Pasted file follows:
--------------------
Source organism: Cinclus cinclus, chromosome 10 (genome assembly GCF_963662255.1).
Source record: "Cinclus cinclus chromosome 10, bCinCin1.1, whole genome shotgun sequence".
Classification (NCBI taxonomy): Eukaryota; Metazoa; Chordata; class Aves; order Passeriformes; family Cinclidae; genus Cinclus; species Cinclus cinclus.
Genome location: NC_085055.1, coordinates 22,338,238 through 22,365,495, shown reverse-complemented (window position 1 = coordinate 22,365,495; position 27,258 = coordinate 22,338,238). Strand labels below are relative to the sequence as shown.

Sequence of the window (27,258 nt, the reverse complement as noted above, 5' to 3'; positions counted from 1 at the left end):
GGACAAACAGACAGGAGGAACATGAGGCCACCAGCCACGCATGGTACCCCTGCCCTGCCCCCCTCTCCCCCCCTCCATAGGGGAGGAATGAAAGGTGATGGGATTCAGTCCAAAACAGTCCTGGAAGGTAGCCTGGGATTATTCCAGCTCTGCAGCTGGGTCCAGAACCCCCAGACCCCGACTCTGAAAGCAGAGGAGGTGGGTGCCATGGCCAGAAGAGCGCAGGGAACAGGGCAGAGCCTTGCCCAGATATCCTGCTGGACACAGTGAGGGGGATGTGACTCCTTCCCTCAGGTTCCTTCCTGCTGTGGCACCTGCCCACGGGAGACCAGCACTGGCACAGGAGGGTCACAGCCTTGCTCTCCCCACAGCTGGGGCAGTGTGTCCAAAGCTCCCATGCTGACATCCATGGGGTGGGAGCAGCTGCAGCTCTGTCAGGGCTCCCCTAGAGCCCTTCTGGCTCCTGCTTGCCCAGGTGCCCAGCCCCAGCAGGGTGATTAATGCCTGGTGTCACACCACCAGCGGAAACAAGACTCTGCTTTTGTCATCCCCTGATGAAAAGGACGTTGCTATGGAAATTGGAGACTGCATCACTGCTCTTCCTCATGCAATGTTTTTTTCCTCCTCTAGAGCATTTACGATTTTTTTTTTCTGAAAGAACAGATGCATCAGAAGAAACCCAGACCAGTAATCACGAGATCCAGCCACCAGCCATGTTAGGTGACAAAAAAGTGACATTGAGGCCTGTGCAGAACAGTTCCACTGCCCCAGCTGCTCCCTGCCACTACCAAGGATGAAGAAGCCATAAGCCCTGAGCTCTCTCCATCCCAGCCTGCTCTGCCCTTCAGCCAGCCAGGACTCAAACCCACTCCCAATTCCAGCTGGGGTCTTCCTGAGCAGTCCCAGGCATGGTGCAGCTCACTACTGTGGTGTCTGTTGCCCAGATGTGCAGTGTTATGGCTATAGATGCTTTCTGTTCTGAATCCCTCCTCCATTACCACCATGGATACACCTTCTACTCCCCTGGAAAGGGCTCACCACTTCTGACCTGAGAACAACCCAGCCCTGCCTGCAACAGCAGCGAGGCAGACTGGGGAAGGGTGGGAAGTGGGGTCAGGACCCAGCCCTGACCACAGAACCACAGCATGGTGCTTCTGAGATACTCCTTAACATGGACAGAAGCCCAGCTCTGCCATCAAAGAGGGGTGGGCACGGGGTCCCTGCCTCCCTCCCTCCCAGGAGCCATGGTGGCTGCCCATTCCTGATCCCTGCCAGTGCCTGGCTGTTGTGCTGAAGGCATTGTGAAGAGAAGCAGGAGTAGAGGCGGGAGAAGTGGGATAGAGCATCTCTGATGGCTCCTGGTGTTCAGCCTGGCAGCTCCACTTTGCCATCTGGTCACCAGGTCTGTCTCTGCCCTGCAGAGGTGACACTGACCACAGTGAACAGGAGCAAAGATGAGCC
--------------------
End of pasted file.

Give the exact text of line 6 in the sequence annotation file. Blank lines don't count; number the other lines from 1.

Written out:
GGACAAACAGACAGGAGGAACATGAGGCCACCAGCCACGCATGGTACCCCTGCCCTGCCCCCCTCTCCCCCCCTCCATAGGGGAGGAATGAAAGGTGATGGGATTCAGTCCAAAACAGTCCTGGAAGGTAGCCTGGGATTATTCCAGCTCTGCAGCTGGGTCCAGAACCCCCAGACCCCGACTCTGAAAGCAGAGGAGGTGGGTGCCATGGCCAGAAGAGCGCAGGGAACAGGGCAGAGCCTTGCCCAGATATCCTGCTGGACACAGTGAGGGGGATGTGACTCCTTCCCTCAGGTTCCTTCCTGCTGTGGCACCTGCCCACGGGAGACCAGCACTGGCACAGGAGGGTCACAGCCTTGCTCTCCCCACAGCTGGGGCAGTGTGTCCAAAGCTCCCATGCTGACATCCATGGGGTGGGAGCAGCTGCAGCTCTGTCAGGGCTCCCCTAGAGCCCTTCTGGCTCCTGCTTGCCCAGGTGCCCAGCCCCAGCAGGGTGATTAATGCCTGGTGTCACACCACCAGCGGAAACAAGACTCTGCTTTTGTCATCCCCTGATGAAAAGGACGTTGCTATGGAAATTGGAGACTGCATCACTGCTCTTCCTCATGCAATGTTTTTTTCCTCCTCTAGAGCATTTACGATTTTTTTTTTCTGAAAGAACAGATGCATCAGAAGAAACCCAGACCAGTAATCACGAGATCCAGCCACCAGCCATGTTAGGTGACAAAAAAGTGACATTGAGGCCTGTGCAGAACAGTTCCACTGCCCCAGCTGCTCCCTGCCACTACCAAGGATGAAGAAGCCATAAGCCCTGAGCTCTCTCCATCCCAGCCTGCTCTGCCCTTCAGCCAGCCAGGACTCAAACCCACTCCCAATTCCAGCTGGGGTCTTCCTGAGCAGTCCCAGGCATGGTGCAGCTCACTACTGTGGTGTCTGTTGCCCAGATGTGCAGTGTTATGGCTATAGATGCTTTCTGTTCTGAATCCCTCCTCCATTACCACCATGGATACACCTTCTACTCCCCTGGAAAGGGCTCACCACTTCTGACCTGAGAACAACCCAGCCCTGCCTGCAACAGCAGCGAGGCAGACTGGGGAAGGGTGGGAAGTGGGGTCAGGACCCAGCCCTGACCACAGAACCACAGCATGGTGCTTCTGAGATACTCCTTAACATGGACAGAAGCCCAGCTCTGCCATCAAAGAGGGGTGGGCACGGGGTCCCTGCCTCCCTCCCTCCCAGGAGCCATGGTGGCTGCCCATTCCTGATCCCTGCCAGTGCCTGGCTGTTGTGCTGAAGGCATTGTGAAGAGAAGCAGGAGTAGAGGCGGGAGAAGTGGGATAGAGCATCTCTGATGGCTCCTGGTGTTCAGCCTGGCAGCTCCACTTTGCCATCTGGTCACCAGGTCTGTCTCTGCCCTGCAGAGGTGACACTGACCACAGTGAACAGGAGCAAAGATGAGCC